When quality testing uses time-consuming destructive test methods, it can result in enormous costs due to damaging or destroying the products. And given that...

Im Focus: Cold molecules on collision course

Using a new cooling technique MPQ scientists succeed at observing collisions in a dense beam of cold and slow dipolar molecules.

How do chemical reactions proceed at extremely low temperatures? The answer requires the investigation of molecular samples that are cold, dense, and slow at...

Im Focus: Shrinking the proton again!

Scientists from the Max Planck Institute of Quantum Optics, using high precision laser spectroscopy of atomic hydrogen, confirm the surprisingly small value of the proton radius determined from muonic hydrogen.

It was one of the breakthroughs of the year 2010: Laser spectroscopy of muonic hydrogen resulted in a value for the proton charge radius that was significantly...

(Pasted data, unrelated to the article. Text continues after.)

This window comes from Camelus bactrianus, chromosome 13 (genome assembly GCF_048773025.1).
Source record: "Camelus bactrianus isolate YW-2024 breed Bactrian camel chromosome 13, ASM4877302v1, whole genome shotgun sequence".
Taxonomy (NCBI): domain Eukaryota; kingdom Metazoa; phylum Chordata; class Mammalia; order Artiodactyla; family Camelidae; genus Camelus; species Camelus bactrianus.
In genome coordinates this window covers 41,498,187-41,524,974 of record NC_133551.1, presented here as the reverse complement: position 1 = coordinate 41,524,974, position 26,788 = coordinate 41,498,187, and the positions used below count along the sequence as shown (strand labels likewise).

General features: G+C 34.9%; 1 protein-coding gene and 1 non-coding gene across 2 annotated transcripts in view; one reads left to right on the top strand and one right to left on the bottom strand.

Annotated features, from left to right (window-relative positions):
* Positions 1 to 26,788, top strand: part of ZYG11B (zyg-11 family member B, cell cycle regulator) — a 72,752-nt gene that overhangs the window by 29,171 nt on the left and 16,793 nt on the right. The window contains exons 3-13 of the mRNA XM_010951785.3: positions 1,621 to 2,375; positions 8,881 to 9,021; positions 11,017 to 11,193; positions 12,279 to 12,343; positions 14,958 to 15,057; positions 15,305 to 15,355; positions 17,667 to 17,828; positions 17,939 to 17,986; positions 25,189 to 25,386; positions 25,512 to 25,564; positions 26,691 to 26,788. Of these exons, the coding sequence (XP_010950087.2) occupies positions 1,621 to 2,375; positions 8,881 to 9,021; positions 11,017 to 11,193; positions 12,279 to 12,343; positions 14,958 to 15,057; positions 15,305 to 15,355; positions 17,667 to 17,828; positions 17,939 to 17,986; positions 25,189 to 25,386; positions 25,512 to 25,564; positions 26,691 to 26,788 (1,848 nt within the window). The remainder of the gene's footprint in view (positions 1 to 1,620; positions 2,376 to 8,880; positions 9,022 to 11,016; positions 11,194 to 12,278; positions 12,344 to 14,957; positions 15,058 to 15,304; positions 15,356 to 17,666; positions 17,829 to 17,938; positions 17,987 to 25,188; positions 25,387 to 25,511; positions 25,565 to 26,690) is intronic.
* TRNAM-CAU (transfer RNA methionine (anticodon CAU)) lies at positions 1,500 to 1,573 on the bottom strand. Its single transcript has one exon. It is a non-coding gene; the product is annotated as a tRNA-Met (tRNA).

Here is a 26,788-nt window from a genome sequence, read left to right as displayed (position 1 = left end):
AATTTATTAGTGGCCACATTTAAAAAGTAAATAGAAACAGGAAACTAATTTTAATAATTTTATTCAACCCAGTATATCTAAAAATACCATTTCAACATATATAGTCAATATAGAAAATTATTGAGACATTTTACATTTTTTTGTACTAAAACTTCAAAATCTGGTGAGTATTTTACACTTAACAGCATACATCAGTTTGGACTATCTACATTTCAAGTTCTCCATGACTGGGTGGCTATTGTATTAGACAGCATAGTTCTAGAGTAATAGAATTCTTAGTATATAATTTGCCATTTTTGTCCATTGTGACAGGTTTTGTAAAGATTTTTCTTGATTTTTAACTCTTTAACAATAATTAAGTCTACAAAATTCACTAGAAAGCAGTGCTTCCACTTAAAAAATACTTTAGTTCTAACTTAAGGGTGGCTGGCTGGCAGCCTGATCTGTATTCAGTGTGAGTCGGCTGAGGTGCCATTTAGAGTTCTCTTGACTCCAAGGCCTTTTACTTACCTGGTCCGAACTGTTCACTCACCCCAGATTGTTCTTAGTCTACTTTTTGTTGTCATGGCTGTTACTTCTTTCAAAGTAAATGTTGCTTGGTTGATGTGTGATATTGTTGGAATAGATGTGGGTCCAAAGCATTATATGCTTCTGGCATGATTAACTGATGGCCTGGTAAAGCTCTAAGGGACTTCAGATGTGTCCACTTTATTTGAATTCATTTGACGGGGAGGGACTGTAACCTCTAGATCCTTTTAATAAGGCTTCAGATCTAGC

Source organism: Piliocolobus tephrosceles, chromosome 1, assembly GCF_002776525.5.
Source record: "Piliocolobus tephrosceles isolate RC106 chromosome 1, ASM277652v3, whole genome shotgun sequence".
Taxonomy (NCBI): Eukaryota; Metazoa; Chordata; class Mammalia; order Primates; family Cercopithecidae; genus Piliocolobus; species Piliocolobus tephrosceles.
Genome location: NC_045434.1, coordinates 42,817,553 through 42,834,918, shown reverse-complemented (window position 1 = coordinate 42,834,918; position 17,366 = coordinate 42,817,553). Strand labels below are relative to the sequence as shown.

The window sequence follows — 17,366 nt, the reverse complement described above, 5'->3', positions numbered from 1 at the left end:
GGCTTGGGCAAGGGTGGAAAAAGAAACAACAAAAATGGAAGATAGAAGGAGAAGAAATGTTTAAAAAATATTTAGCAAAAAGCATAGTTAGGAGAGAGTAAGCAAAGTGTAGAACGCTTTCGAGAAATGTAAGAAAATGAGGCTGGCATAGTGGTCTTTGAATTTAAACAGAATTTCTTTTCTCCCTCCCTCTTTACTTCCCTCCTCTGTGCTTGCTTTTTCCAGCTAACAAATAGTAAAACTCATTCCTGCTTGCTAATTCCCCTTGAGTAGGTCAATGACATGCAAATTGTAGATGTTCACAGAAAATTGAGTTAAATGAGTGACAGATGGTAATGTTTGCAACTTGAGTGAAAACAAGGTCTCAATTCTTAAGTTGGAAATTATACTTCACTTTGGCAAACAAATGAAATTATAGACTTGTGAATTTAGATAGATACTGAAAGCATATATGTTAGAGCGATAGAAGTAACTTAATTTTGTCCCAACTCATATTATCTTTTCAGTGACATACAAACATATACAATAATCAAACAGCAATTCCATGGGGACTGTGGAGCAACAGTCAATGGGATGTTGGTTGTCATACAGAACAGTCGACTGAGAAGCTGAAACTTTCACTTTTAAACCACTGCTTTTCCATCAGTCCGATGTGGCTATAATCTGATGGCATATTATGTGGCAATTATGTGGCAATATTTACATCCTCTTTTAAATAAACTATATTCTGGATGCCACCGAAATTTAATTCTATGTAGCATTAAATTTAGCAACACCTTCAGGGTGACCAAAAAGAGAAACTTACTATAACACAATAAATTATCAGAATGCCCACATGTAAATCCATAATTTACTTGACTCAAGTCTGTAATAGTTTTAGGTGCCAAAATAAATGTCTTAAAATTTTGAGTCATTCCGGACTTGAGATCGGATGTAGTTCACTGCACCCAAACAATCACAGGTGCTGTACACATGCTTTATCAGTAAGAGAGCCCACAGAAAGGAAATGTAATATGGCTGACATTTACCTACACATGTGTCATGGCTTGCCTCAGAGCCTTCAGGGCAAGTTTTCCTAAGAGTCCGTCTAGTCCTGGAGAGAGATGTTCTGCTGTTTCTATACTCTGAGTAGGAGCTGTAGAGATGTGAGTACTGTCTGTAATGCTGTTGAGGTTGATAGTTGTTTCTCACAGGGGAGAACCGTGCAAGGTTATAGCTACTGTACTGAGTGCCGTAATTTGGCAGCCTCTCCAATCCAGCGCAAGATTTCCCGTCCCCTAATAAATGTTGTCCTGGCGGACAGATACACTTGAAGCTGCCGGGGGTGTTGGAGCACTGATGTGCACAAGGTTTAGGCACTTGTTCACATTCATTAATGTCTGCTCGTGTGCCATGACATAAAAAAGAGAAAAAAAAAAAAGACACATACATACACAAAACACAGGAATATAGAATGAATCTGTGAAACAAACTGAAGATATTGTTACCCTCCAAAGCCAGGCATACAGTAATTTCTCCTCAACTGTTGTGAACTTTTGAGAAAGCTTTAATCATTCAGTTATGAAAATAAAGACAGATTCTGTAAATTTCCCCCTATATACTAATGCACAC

All Focus news of the innovation-report >>>

Anzeige

Anzeige

Event News

ASEAN Member States discuss the future role of renewable energy

17.10.2017 | Event News

World Health Summit 2017: International experts set the course for the future of Global Health

10.10.2017 | Event News

Climate Engineering Conference 2017 Opens in Berlin

10.10.2017 | Event News

 
Latest News

Terahertz spectroscopy goes nano

20.10.2017 | Information Technology

Strange but true: Turning a material upside down can sometimes make it softer

20.10.2017 | Materials Sciences

NRL clarifies valley polarization for electronic and optoelectronic technologies

20.10.2017 | Interdisciplinary Research

VideoLinks
B2B-VideoLinks
More VideoLinks >>>